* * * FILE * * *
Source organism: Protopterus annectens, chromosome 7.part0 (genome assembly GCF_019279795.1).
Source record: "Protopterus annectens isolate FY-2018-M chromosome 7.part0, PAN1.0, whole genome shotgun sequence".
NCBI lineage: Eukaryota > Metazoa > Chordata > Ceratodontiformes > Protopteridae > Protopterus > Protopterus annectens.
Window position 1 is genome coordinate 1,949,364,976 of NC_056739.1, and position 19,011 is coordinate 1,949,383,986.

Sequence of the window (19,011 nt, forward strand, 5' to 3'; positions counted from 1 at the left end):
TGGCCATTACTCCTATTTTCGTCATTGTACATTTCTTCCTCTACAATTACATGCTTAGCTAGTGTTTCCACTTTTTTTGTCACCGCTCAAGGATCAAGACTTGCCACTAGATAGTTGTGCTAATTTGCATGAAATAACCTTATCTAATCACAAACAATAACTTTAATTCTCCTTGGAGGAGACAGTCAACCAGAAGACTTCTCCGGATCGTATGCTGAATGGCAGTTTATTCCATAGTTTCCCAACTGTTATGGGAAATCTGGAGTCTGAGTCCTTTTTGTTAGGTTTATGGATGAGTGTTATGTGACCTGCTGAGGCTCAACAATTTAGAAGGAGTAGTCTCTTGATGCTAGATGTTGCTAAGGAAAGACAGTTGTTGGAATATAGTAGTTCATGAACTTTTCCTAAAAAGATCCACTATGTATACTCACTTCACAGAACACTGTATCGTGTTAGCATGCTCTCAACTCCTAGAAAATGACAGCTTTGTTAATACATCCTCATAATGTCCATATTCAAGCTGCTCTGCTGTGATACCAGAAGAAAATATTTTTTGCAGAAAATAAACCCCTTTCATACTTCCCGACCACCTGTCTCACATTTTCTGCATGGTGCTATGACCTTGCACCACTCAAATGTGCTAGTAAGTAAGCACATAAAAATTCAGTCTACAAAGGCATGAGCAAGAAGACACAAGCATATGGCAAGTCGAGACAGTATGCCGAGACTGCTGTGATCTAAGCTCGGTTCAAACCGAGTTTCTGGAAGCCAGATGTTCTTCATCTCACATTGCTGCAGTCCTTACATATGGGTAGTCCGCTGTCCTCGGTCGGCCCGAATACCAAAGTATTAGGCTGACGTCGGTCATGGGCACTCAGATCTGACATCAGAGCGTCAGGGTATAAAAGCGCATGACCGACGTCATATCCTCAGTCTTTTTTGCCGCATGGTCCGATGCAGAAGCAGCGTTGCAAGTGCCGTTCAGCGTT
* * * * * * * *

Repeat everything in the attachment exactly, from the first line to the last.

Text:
Source organism: Protopterus annectens, chromosome 7.part0 (genome assembly GCF_019279795.1).
Source record: "Protopterus annectens isolate FY-2018-M chromosome 7.part0, PAN1.0, whole genome shotgun sequence".
NCBI lineage: Eukaryota > Metazoa > Chordata > Ceratodontiformes > Protopteridae > Protopterus > Protopterus annectens.
Window position 1 is genome coordinate 1,949,364,976 of NC_056739.1, and position 19,011 is coordinate 1,949,383,986.

Sequence of the window (19,011 nt, forward strand, 5' to 3'; positions counted from 1 at the left end):
TGGCCATTACTCCTATTTTCGTCATTGTACATTTCTTCCTCTACAATTACATGCTTAGCTAGTGTTTCCACTTTTTTTGTCACCGCTCAAGGATCAAGACTTGCCACTAGATAGTTGTGCTAATTTGCATGAAATAACCTTATCTAATCACAAACAATAACTTTAATTCTCCTTGGAGGAGACAGTCAACCAGAAGACTTCTCCGGATCGTATGCTGAATGGCAGTTTATTCCATAGTTTCCCAACTGTTATGGGAAATCTGGAGTCTGAGTCCTTTTTGTTAGGTTTATGGATGAGTGTTATGTGACCTGCTGAGGCTCAACAATTTAGAAGGAGTAGTCTCTTGATGCTAGATGTTGCTAAGGAAAGACAGTTGTTGGAATATAGTAGTTCATGAACTTTTCCTAAAAAGATCCACTATGTATACTCACTTCACAGAACACTGTATCGTGTTAGCATGCTCTCAACTCCTAGAAAATGACAGCTTTGTTAATACATCCTCATAATGTCCATATTCAAGCTGCTCTGCTGTGATACCAGAAGAAAATATTTTTTGCAGAAAATAAACCCCTTTCATACTTCCCGACCACCTGTCTCACATTTTCTGCATGGTGCTATGACCTTGCACCACTCAAATGTGCTAGTAAGTAAGCACATAAAAATTCAGTCTACAAAGGCATGAGCAAGAAGACACAAGCATATGGCAAGTCGAGACAGTATGCCGAGACTGCTGTGATCTAAGCTCGGTTCAAACCGAGTTTCTGGAAGCCAGATGTTCTTCATCTCACATTGCTGCAGTCCTTACATATGGGTAGTCCGCTGTCCTCGGTCGGCCCGAATACCAAAGTATTAGGCTGACGTCGGTCATGGGCACTCAGATCTGACATCAGAGCGTCAGGGTATAAAAGCGCATGACCGACGTCATATCCTCAGTCTTTTTTGCCGCATGGTCCGATGCAGAAGCAGCGTTGCAAGTGCCGTTCAGCGTT